In a vote on Monday night, the local council (authority) in a small southwestern German village decided by 10 votes to 3 that a Nazi-era bell — complete with the inscription "Everything for the Fatherland - Adolf Hitler" — should continue to hang in the local church.
The parish council of Herxheim argued that the Nazi-era bronze bell acted as a reminder for the nation's dark past.
The 10-3 vote on Monday rejected an offer to remove and replace the bell by the Protestant Church of St James.
Some parishioners were alarmed to find they had been married or had baptized their children under the "Hitler bell".
The local parish council said the Nazi-era relic, which has hung in the church since 1934, should stay as "an impetus for reconciliation and a memorial against violence and injustice".
However, a study concluded removing it would be akin to “fleeing from an appropriate culture of remembrance” and recommended either leaving it in place with an explanatory plaque or putting it in a museum.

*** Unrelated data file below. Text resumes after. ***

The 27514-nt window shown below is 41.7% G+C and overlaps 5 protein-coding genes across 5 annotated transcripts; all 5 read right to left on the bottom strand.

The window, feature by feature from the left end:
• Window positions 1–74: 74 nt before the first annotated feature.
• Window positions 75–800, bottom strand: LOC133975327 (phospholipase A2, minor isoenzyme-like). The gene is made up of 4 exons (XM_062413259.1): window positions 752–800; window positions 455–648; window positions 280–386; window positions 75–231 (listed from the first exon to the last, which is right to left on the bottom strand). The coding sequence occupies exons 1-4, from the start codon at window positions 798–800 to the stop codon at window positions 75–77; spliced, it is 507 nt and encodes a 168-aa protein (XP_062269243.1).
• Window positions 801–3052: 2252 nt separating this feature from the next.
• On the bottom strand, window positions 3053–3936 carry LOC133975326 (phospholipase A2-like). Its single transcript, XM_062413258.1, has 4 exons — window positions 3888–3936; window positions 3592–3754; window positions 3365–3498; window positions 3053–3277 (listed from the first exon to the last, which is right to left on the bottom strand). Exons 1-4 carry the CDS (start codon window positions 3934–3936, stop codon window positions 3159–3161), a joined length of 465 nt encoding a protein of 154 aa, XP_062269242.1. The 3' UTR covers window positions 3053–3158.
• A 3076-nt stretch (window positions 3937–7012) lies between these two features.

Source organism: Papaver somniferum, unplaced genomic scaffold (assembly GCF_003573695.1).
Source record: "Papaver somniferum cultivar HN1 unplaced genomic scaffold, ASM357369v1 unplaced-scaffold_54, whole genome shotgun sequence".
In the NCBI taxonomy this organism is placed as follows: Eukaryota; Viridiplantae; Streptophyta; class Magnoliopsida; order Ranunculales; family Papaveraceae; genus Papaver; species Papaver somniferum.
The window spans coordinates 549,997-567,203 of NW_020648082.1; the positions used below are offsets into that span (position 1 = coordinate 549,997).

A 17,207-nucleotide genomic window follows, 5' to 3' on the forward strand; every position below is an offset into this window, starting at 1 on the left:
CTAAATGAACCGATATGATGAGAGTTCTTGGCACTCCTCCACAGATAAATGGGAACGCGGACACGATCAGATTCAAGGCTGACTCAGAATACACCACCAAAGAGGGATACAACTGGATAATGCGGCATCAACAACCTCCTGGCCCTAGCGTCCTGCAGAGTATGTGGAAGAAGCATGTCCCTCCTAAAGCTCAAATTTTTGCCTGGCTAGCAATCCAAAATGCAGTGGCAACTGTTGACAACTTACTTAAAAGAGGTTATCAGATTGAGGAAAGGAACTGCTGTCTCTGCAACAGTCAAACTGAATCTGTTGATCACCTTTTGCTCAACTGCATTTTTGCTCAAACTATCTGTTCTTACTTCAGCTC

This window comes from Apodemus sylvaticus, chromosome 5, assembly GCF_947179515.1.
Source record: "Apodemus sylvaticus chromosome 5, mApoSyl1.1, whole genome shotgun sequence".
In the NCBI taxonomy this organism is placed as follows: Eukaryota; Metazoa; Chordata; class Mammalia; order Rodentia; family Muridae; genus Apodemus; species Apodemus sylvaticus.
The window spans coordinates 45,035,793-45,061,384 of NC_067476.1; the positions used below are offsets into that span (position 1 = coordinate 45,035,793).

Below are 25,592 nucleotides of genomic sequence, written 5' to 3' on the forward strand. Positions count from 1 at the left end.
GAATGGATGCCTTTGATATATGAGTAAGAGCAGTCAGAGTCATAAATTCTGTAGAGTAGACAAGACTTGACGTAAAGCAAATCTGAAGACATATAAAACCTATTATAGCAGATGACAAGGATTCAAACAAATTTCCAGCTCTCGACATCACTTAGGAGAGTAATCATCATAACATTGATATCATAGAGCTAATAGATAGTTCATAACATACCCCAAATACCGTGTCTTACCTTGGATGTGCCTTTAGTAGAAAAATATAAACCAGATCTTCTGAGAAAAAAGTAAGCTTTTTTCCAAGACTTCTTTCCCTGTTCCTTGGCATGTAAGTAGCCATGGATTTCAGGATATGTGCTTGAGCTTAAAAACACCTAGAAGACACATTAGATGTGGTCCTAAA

The council rejected calls by some residents for the bell to be dismantled or put in a museum. They also turned down an offer by the local.
A memorial pointing to the controversial 240 kg (530 pounds) bell's history will now be fixed on the 1,000-year-old heritage-listed church, the Jakobskirche.
Herxheim am Berg, in southwest Germany, has repeatedly found itself in the media spotlight since a former church organist complained about the bell's inscription.
Until then its history had been largely unknown, and the bell had rung out every quarter of an hour.
The argument over the bell’s placement has stirred a debate on how the country should handle Nazi monuments and symbols in modern times.
Some village residents were concerned that the reputation of the church could be harmed if the bell is kept.
Other community members applauded Monday after the council ruled to keep the bell.